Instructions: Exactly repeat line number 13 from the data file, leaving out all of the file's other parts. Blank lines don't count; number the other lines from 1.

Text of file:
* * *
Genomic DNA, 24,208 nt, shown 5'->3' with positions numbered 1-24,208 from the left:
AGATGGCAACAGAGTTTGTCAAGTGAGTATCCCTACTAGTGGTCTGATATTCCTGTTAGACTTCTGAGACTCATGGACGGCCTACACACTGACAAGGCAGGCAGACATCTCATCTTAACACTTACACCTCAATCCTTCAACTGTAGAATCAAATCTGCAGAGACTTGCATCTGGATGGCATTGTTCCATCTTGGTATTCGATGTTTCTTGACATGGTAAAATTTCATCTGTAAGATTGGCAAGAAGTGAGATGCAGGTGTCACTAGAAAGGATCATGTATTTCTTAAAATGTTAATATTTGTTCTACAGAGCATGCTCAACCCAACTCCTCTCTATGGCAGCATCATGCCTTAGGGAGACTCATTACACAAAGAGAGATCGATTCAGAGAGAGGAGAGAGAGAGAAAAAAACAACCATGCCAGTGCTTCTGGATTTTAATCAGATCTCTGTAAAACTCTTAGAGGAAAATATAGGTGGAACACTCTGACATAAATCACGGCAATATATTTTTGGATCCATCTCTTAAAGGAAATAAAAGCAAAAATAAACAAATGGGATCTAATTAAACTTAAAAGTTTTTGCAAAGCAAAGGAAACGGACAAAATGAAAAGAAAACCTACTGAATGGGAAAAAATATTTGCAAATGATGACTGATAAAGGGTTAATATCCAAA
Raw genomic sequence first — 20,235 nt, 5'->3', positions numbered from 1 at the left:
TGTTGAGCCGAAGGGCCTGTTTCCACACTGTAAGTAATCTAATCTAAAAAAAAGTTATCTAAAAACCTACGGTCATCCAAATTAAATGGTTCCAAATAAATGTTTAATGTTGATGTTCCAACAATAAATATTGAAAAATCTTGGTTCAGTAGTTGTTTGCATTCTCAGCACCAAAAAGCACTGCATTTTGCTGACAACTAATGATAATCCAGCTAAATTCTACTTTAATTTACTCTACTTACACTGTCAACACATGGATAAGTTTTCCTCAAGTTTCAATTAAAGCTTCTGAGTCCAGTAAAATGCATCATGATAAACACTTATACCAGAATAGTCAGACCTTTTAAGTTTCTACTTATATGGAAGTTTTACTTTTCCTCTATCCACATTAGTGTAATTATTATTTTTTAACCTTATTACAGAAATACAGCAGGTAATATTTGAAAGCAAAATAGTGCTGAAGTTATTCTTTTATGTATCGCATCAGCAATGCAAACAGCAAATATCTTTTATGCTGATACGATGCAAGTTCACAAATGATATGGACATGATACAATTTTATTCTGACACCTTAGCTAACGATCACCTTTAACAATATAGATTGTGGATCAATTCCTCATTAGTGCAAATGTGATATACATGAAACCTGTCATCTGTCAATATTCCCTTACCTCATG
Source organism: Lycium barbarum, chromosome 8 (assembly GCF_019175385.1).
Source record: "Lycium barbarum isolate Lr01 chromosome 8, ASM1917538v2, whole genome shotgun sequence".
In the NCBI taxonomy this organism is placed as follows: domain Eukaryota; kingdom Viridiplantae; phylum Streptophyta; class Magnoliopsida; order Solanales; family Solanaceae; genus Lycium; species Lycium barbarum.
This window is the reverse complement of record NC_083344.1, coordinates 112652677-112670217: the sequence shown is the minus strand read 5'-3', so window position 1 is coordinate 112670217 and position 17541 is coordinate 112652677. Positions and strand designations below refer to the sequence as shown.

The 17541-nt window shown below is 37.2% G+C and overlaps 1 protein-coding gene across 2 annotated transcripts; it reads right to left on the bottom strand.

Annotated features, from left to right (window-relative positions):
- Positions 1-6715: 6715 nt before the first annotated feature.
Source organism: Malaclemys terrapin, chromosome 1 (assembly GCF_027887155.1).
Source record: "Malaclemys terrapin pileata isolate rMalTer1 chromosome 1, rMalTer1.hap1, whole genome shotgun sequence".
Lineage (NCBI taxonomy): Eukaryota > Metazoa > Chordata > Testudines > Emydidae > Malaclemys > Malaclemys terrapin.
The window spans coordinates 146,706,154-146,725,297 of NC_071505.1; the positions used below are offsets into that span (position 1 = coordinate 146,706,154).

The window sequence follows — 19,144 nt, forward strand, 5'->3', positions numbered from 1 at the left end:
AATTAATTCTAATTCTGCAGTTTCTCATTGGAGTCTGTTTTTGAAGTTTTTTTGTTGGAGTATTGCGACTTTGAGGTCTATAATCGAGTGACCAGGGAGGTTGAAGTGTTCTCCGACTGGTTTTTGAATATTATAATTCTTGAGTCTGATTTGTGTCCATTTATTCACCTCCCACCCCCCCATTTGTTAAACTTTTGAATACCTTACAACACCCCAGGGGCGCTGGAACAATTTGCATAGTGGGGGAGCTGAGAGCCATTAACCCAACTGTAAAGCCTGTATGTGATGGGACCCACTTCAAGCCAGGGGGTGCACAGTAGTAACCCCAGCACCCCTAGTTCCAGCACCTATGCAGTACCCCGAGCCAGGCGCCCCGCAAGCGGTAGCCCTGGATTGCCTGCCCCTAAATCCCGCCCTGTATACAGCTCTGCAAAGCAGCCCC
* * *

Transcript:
Source record: "Malaclemys terrapin pileata isolate rMalTer1 chromosome 1, rMalTer1.hap1, whole genome shotgun sequence".